Candles, bright lights and darkness

Electricity was slow to arrive in the far north of Scotland, partly because of the technological challenges in getting the cables installed, but also because the residents weren’t that keen on the idea, so applied no pressure to expedite the installation.  When it was finally installed, in the mid 1950s, when one elderly crofter was asked what he thought of the new electric light he replied ‘Well it’s awfi’ handy fer findin’ the candles.’

This story was told to me, and the rest of my class, by one of my secondary school teachers…more than once.  Although he clearly enjoyed revealing the punchline, I think our underwhelmed reaction to it was a source of disappointment to him.

I’ve been thinking about that story lately, quite frequently; in fact every time I switch on my hall light.

The bulb in it went last week and I found I only had ‘energy efficient’ ones to replace it.

It seems I am no longer entitled to instant light; instead I must wait.  The new bulb doesn’t even satisfy the basic requirement of being useful to find the candles because I’ve generally switched it off before it’s properly lit.

The trouble is, I really only need about 30 seconds worth of light on the way in and out, to either put my shoes on or take them off.  For the last week I’ve been doing that in flickering gloom.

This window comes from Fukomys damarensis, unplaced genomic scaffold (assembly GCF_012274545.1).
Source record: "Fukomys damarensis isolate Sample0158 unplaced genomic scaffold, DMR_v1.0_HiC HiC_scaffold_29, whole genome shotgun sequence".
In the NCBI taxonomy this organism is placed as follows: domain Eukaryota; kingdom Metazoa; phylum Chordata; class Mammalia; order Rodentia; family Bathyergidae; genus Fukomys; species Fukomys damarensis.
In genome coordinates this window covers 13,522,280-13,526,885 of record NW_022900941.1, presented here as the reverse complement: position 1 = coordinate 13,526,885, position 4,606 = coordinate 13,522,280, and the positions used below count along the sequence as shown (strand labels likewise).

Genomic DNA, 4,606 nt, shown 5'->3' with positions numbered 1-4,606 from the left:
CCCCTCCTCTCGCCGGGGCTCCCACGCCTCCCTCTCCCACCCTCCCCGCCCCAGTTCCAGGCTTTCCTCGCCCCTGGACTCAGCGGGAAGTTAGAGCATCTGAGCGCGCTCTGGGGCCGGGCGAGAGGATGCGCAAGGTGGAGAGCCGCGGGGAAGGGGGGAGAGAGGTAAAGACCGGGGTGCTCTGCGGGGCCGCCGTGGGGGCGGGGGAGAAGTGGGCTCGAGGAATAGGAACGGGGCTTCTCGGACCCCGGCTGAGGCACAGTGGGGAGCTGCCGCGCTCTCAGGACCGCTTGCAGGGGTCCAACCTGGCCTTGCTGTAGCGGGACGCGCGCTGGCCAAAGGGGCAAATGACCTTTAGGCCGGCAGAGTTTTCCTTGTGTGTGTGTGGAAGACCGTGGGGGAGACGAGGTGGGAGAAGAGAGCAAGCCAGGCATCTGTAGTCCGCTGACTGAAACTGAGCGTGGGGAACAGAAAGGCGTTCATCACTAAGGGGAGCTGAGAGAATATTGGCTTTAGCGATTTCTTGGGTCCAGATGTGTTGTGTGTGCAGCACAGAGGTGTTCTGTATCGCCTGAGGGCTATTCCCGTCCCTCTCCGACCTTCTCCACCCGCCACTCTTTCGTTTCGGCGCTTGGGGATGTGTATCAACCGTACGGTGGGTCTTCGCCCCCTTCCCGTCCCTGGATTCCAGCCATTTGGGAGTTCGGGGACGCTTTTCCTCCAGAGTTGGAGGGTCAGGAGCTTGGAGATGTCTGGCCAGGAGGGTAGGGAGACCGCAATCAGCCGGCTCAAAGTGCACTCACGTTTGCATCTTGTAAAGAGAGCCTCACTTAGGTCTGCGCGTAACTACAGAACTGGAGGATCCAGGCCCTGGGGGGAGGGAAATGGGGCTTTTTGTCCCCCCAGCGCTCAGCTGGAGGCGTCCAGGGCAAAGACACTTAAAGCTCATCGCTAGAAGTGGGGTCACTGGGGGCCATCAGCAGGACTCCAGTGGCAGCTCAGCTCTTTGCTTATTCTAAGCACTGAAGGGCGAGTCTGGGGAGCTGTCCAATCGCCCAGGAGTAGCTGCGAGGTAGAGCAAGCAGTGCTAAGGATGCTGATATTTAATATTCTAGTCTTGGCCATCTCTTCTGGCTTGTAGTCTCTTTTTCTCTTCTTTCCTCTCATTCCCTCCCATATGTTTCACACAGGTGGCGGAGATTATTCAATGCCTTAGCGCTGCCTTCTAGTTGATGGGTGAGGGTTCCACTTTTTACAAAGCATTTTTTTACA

A couple of days ago I even turned the light on 5 minutes before the ETA of a friend coming to visit, to make sure that she could see  down the hall when she arrived.  So ‘energy efficient’.

And that’s the shame of it; I would like to be energy efficient, but I also want to be able to see.  So I’ll be out buying some energy inefficient bulbs soon.

This all sent me back to reading John Kay’s  ‘The Everlasting Light Bulb‘.  An essay about economics, he explains that innovation is the mainstay of competition,  and that if it were possible to manufacture an everlasting light bulb someone would be doing it, so long as they could produce it at a price that the market would bear.

His essay originally dates from 1999, and I don’t recall that there was such pressure to use long lasting ‘eco’ bulbs then, so he didn’t have the opportunity to comment on how a market can develop in light bulbs that fail to illuminate.

By pure happenstance, today I read that a low energy light bulb has won an international design award this week.  It seems that the ‘genius’ of the idea is to design an attractive looking light bulb so that you don’t need a shade thereby maximising the meagre light generated.

There’s a joke in there somewhere, but I’ve not quite found it yet.

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  1. I cannot stand low energy bulbs. I find them soul-destroying, and as my supply of normal bulbs dwindles, I am ever more in despair at the prospects of what lies ahead.

    • It feels like a guilty confession, so I am glad I am not alone. I’ve even started moving ‘proper’ bulbs from little used lamps when the ones in more frequently used lights go….not the kind of recycling I think the green lobby have in mind.


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